What research needs to be licensed?
All research in the Northwest Territories (NWT) must be licensed. This includes work in the physical, social and biological sciences, as well as in traditional knowledge and health. This applies to all researchers, including government agencies.
Research licensing in the NWT involves authorities at the local, territorial and federal level.
The general objective of the research regulatory processes is to avoid harm to the natural, social and cultural environments of the NWT.
Information about your work is shared with northern residents through the licensing process.
How is the licensing process different in the NWT?
In the NWT, community consultation is included in most regulatory processes. This is different than in most other Canadian jurisdictions.
Many of these processes also include provisions to make sure local communities are well informed of upcoming research projects, and that the knowledge resulting from the studies returns to the local level.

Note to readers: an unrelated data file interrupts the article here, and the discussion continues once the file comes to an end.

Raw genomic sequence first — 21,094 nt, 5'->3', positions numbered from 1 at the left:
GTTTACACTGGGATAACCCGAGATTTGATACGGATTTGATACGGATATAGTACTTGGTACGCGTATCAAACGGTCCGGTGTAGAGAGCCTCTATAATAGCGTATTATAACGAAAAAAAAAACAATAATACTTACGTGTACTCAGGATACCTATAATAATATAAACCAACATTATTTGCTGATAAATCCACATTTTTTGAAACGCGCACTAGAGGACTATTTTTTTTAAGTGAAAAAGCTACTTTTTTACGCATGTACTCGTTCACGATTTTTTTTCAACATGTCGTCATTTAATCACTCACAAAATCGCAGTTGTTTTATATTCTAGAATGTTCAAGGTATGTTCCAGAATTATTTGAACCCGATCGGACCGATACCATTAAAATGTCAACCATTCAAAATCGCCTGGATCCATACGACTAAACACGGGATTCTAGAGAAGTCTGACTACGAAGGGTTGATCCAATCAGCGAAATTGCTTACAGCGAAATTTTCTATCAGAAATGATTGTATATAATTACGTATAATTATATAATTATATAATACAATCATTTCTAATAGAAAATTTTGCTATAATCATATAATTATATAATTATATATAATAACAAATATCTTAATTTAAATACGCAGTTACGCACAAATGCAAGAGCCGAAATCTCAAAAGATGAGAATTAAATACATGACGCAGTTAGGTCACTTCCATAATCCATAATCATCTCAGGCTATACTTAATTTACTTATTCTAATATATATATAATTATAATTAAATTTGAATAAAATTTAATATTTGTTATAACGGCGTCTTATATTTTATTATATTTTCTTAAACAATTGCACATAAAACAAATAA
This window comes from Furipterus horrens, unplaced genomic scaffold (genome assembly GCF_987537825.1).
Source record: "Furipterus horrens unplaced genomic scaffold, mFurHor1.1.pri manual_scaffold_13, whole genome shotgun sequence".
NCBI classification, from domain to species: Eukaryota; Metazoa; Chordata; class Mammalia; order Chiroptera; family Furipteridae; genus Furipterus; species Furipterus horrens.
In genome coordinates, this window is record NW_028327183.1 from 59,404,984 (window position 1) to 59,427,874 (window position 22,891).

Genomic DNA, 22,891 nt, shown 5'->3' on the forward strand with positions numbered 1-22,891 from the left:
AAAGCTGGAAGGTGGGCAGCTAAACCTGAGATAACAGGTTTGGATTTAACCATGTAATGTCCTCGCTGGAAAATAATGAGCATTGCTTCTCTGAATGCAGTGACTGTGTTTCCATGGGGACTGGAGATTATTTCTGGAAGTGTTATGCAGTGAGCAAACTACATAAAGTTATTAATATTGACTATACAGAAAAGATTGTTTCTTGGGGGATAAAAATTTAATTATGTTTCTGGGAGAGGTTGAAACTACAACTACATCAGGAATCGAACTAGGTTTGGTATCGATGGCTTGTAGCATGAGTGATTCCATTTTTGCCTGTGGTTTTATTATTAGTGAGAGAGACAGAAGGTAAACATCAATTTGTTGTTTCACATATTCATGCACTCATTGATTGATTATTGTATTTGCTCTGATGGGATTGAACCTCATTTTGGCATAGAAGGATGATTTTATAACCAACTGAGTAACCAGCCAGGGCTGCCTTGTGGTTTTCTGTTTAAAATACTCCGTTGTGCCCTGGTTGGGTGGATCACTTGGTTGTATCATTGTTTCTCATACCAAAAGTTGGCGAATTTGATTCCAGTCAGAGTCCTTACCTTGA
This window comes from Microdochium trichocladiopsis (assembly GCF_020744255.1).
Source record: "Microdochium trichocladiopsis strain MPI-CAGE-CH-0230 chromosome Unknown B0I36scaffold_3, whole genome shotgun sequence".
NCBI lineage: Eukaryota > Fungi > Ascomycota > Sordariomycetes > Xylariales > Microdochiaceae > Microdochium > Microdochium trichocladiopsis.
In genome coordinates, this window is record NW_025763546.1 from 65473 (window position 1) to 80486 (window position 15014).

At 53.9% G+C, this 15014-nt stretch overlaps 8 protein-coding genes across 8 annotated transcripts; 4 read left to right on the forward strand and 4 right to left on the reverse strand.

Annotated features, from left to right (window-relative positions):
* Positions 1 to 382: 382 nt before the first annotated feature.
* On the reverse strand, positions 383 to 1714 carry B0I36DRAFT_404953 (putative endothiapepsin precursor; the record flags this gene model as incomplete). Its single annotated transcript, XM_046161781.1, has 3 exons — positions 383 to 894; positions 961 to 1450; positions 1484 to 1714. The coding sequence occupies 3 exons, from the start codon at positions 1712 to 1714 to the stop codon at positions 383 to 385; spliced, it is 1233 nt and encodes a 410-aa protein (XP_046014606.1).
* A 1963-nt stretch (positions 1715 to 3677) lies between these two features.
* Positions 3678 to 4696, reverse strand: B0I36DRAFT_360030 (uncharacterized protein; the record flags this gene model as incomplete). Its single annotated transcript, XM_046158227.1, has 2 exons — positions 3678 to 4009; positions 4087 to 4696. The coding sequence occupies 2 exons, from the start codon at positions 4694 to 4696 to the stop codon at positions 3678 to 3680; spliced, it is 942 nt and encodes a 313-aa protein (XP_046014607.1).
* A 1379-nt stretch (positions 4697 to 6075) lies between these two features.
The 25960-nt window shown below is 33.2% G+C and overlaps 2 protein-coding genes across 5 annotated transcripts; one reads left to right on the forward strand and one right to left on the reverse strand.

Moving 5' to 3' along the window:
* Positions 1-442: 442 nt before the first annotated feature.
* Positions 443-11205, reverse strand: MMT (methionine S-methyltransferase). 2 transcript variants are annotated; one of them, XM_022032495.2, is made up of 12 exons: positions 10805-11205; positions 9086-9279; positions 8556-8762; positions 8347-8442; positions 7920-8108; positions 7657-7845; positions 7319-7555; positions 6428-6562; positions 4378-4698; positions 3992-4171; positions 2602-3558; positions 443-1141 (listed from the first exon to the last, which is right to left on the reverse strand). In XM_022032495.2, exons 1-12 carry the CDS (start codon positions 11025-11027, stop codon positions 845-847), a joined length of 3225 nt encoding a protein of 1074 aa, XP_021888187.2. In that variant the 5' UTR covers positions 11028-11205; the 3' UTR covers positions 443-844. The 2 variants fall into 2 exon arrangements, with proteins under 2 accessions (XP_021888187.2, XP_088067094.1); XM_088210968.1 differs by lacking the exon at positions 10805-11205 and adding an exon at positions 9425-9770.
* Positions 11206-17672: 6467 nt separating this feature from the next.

What licences and/or permits do I need?
As a very basic guide to assist in determining what licences and/or permits you need, please consider the following:
If your research will involve studies on any species of terrestrial vertebrates, view information for the Wildlife Research Permit.
If your research will involve studies in archaeology, view information for Archaeologists Permit.
If your research does not fall under the Wildlife or Archaeologist legislation, you will require a Scientific Research Licence, administered by the Aurora Research Institute (ARI) in Inuvik, NWT.
If your research will involve health, contaminants, fisheries or access to private lands, you will need a Scientific Research Licence, and there may be other regulatory requirements.
How long does it take to get a licence?
Submit your licensing and related application(s) at least three months prior to the planned start date of fieldwork.